Mini Babka (Sweet and Savory)




Introduction: Mini Babka (Sweet and Savory)

About: Hi, I'm Éva from Hungary. I love baking, cooking, and gardening, not to mention the perfect combination: cooking using fruits and veggies from our garden. I often experiment with new ingredients and try to use…

Hello everyone, this time I will guide you through making bite – sized (two bites sized to be precise) babka. I don’t think babka actually needs an introduction, it’s very popular worldwide and it’s also one of our family favorites. I usually make the classic version filled with chocolate, nuts and cinnamon but we also like poppy seeds, so today I used a poppy seed, raisins and cinnamon filling.

I cut down the size considerably and used a financier mold to bake it, so I ended up with cakes about twice the size of a regular box of matches. I think that it could be a perfect mini party cake.

One more thing: I’ve always wanted to try to make it savory, this was the right time. I filled about half of the dough with pesto and ricotta. (It worked really well, did not last much longer thatn the sweet ones.) So that the same dough could be used to make the sweet and the savory babka, I cut down the amount of sugar in the dough. I will indicate the amount of sugar I normally use for only sweet babkas in the recipe.
Let's get baking!

Step 1: You'll Need

Ingredients of the dough:

  • 400 g flour
  • 6 g active-dry yeast
  • 150 ml lukewarm milk
  • 60 g softened butter
  • 20 g sugar *
  • 1 pinch of salt
  • 1 egg
  • 1 egg yolk

* If you are into making only the sweet version, a little more sugar in the dough (up to 60 g) won't hurt.

Ingredients of the poppy seed filling:

  • 40 g raisins
  • 125 g ground poppy seed
  • 70 g sugar
  • zest of 1 lemon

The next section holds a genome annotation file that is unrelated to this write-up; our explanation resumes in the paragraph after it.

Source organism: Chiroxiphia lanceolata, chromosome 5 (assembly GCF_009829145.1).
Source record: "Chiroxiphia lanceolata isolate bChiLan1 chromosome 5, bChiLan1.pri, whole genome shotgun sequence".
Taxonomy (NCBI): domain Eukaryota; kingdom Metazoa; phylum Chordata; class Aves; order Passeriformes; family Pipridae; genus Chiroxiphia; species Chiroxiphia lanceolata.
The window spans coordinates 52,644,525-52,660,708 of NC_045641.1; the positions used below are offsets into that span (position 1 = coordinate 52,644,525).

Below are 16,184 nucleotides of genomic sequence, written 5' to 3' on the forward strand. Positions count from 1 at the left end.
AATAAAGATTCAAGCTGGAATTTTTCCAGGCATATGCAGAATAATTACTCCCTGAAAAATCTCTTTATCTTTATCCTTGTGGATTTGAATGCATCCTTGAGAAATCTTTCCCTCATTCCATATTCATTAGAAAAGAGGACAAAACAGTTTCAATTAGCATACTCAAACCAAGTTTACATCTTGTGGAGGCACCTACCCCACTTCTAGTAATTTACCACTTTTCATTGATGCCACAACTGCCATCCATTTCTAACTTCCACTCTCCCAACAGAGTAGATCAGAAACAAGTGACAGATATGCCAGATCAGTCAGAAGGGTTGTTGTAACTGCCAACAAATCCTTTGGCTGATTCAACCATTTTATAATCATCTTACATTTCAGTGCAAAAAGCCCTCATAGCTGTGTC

• 1/2 teaspoon ground cinnamon
  • 30 g softened butter
  • 80 g milk

Ingredients of the savoury filling:

  • 80 g ricotta
  • 2 - 3 tablespoons pesto
  • pinch of salt

+ 1 egg yolk and 1 tablespoon of milk for egg wash

+ some more flour for dusting


  • digital scale
  • bowls
  • saucepan
  • stand mixer (with dough hook attachment)
  • rolling pin
  • pizza cutter or sharp knife
  • financier mold (or other small cavity mold)
  • brush
  • spoons

Step 2: Proof the Yeast

Gather all the ingredients.

First step is proofing the yeast, we'll do it in the same bowl that will be used afterwards so as to save you from washing up an extra dish.

Tip the flour into the bowl of a stand mixer, make a well in the middle and pour the milk, add sugar and the dry yeast. Using a spoon, cover the top of the milk with some flour. Cover the bowl with kitchen towel and let it sit until there will be cracks on the surface visible (about 5-10 minutes).

Step 3: Mix the Dough

Add the rest of the ingredients: the whole egg, the egg yolk, the salt and the butter and mix with the stand mixer mounted with a dough hook attachment at medium speed until the dough cleans the inside of the bowl.

Step 4: Knead and Rest

Transfer the dough onto the countertop and knead it for a short while. Push the dough from the centre outwards with the lower part of your palm and then fold it back from the outside as shown here in step 2.

Put the dough back into the bowl with some flour underneath and on top, cover with a kitchen towel and let rise until doubled in volume. This process can take 1-2 hours depending on the temperature in the kitchen. In the last photo, you can see the change in the dough, before and after rising.

Step 5: Poppy Seed Filling

While the dough is left alone for proofing, there is plenty of time to prepare the filling. It only takes about 5 minutes.

Bring the milk to boil in a small saucepan. Place all the ingredients of the poppy seed filling (ground poppy seeds, sugar, butter, cinnamon, lemon zest) into a bowl, mix, then pour the hot milk over and stir until fully combined. That's it.